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Gramps,

Last year when I was teaching the New Testament I came across this quote in “Doctrinal New Testament Commentary” by Elder Bruce R.¬†McConkie p. 512. This comment was in reference to the Prodigal Son. “But we need not suppose that the two sons were thereafter equal in power, honor, or dominion. The inheritance of one was already wasted. As President Joseph Fielding Smith has written, ‘There is rejoicing in heaven over every sinner who repents; but those who are faithful and transgress not any of the commandments, shall inherit ‘all that the father hath,’ while those who might be sons, but through their ‘riotous living’ waste their inheritance, may come back through repentance to salvation to be servants, not to inherit exaltation as sons.’ (The Way to Perfection, pp. 21,22)”

This comment goes against everything I have been taught about repentance. What does it mean?

If sins are forgiven, that does not mean that blessing have been earned.

Charmaine

 

Answer

 

Dear Charmaine,

It sounds like you answered your own question, “If sins are forgiven, that does not mean that blessing have been earned.” “In my Father’s house are many mansions.” I wonder what you have been taught about repentance? Let’s say that a person has committed a grievous sin, and subsequently overcame the difficulty and erased the propensity for that action from his character, so that it was no longer a part of him. Having done that, the Lord will look upon him as if it had never happened– “Behold, he who has repented of his sins, the same is forgiven, and I, the Lord, remember them no more.” But the question is, what more has he done? We are not rewarded for the absence of sin, but for performing good works. A person could have overcome all his sins, and yet not made covenant with the Lord to obey all his commandments. Again, “In my Father’s house are many mansions.”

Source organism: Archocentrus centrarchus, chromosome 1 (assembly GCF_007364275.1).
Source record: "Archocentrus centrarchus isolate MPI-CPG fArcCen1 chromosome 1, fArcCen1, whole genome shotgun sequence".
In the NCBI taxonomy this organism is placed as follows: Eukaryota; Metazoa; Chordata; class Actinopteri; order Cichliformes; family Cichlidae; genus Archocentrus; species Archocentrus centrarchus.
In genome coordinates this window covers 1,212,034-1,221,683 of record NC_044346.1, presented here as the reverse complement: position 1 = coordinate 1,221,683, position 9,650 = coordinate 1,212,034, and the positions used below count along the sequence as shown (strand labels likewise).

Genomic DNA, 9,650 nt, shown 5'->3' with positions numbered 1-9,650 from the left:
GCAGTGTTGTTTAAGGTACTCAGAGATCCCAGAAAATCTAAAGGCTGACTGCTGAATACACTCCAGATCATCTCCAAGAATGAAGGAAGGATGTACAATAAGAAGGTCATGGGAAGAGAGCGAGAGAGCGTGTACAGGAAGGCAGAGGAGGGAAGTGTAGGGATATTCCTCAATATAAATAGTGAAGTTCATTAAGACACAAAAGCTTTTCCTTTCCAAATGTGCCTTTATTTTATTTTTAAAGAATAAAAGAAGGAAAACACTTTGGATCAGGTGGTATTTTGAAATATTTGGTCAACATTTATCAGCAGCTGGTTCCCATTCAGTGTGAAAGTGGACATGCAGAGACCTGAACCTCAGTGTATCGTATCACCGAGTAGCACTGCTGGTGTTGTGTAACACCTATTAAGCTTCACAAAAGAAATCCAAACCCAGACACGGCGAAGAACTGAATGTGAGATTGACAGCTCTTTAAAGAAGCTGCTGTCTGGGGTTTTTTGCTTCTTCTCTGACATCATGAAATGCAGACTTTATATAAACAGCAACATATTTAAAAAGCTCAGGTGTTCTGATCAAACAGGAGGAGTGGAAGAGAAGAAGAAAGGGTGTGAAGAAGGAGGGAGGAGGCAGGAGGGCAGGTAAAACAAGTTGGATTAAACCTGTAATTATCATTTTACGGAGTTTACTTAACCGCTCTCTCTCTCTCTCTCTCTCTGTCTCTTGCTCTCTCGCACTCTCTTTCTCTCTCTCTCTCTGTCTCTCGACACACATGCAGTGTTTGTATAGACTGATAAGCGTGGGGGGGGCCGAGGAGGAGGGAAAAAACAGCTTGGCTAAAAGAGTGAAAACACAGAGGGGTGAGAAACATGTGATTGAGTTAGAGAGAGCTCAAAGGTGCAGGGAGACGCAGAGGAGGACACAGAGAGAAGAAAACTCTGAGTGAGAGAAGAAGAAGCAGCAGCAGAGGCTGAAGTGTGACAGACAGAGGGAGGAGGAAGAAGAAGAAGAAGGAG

Gramps

 

 

 

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